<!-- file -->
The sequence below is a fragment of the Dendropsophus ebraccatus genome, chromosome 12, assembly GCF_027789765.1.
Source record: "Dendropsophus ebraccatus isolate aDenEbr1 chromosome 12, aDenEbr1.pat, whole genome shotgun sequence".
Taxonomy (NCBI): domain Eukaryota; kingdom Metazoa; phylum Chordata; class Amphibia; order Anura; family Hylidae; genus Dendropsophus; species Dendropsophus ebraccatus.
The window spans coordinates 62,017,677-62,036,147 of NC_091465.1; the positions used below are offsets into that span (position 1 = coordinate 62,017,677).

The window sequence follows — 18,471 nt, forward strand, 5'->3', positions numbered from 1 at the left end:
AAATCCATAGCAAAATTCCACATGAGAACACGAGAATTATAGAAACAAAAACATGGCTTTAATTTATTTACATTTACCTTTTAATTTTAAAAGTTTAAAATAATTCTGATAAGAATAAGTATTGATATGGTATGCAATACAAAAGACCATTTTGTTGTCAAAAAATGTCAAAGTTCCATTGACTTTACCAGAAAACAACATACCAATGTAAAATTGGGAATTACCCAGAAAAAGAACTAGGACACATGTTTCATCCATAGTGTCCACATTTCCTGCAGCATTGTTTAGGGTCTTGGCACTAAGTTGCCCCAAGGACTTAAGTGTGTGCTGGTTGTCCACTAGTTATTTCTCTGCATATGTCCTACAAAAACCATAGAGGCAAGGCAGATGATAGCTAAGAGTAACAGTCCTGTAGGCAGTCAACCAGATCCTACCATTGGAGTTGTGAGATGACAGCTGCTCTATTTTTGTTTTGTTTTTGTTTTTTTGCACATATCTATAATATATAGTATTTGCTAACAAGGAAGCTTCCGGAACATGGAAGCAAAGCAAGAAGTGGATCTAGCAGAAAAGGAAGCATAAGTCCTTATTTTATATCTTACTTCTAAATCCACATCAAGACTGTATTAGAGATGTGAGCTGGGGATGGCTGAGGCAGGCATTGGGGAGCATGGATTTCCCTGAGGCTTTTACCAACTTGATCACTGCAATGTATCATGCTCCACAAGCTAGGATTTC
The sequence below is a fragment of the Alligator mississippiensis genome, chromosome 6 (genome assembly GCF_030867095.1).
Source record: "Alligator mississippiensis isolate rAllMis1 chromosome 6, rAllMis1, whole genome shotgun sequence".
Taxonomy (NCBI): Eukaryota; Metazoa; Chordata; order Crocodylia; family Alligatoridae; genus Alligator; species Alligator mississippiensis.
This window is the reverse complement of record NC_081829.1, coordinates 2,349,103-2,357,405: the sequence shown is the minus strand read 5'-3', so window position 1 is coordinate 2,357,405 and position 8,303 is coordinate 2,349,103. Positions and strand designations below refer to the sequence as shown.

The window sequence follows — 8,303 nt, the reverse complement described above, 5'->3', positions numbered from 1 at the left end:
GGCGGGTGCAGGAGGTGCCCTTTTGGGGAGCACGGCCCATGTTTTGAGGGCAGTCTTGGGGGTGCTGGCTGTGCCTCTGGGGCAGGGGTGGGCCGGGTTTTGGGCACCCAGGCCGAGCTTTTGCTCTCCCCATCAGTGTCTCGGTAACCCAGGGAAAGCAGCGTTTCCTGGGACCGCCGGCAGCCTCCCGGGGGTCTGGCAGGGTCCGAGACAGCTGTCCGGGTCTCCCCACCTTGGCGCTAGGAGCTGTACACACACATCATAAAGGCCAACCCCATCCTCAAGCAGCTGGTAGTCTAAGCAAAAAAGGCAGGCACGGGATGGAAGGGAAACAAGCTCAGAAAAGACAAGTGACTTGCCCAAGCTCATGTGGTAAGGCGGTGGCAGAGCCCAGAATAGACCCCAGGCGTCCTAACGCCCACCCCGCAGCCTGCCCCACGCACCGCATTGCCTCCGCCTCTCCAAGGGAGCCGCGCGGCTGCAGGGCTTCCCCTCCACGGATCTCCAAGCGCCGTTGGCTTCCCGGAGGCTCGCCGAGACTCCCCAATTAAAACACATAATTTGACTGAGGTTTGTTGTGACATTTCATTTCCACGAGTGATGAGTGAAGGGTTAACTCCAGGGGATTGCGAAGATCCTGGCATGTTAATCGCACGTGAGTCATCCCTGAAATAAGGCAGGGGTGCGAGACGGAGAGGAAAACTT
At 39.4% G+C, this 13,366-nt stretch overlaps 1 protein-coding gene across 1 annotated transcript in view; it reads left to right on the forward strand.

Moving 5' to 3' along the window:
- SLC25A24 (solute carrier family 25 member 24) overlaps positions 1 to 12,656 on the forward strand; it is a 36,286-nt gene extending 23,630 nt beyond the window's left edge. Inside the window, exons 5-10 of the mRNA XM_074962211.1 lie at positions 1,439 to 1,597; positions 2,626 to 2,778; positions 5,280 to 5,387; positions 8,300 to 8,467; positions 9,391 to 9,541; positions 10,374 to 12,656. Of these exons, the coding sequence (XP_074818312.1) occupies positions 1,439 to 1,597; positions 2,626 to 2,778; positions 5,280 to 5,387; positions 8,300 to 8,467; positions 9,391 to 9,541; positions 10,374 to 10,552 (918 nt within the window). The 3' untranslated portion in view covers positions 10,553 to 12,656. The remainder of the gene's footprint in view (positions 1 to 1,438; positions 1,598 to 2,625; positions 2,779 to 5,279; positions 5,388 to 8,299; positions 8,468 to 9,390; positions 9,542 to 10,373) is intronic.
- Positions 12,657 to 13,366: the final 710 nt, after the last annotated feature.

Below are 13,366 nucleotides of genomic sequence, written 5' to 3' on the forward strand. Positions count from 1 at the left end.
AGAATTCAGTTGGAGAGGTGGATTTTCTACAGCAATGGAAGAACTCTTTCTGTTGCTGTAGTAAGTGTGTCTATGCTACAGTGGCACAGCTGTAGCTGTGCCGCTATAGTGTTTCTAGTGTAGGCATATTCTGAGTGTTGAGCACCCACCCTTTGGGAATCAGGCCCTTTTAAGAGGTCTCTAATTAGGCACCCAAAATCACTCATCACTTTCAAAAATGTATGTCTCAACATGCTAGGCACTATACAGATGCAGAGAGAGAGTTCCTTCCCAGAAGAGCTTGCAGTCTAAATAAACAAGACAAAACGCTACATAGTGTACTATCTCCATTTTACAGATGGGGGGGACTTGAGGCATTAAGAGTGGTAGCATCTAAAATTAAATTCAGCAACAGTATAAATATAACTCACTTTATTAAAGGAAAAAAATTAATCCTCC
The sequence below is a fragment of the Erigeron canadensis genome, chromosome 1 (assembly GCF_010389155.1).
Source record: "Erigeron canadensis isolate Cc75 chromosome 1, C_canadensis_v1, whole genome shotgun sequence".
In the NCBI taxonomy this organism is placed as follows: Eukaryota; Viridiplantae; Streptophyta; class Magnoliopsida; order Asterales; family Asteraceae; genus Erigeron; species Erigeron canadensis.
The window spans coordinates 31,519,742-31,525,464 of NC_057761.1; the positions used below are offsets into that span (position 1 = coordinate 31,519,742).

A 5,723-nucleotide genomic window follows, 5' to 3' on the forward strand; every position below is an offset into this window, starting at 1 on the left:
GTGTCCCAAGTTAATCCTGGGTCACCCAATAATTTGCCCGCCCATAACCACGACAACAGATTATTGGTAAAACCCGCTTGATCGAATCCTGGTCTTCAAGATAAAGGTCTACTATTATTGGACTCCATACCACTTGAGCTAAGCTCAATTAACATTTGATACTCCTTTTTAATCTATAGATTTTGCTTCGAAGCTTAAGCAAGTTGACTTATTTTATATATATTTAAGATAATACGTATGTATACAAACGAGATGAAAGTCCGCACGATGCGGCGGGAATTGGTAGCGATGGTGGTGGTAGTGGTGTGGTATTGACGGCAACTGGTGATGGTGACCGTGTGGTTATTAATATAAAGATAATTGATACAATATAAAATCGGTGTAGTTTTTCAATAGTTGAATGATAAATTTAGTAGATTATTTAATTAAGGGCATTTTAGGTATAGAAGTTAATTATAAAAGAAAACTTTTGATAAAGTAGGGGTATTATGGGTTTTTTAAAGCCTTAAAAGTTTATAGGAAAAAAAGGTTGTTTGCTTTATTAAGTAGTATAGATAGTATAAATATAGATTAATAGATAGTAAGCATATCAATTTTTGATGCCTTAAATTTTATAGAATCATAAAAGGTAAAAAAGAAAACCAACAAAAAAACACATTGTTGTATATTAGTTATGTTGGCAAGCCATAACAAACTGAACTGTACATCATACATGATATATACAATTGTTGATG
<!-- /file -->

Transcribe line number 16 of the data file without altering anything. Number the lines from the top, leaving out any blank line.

- Positions 12,657 to 13,366: the final 710 nt, after the last annotated feature.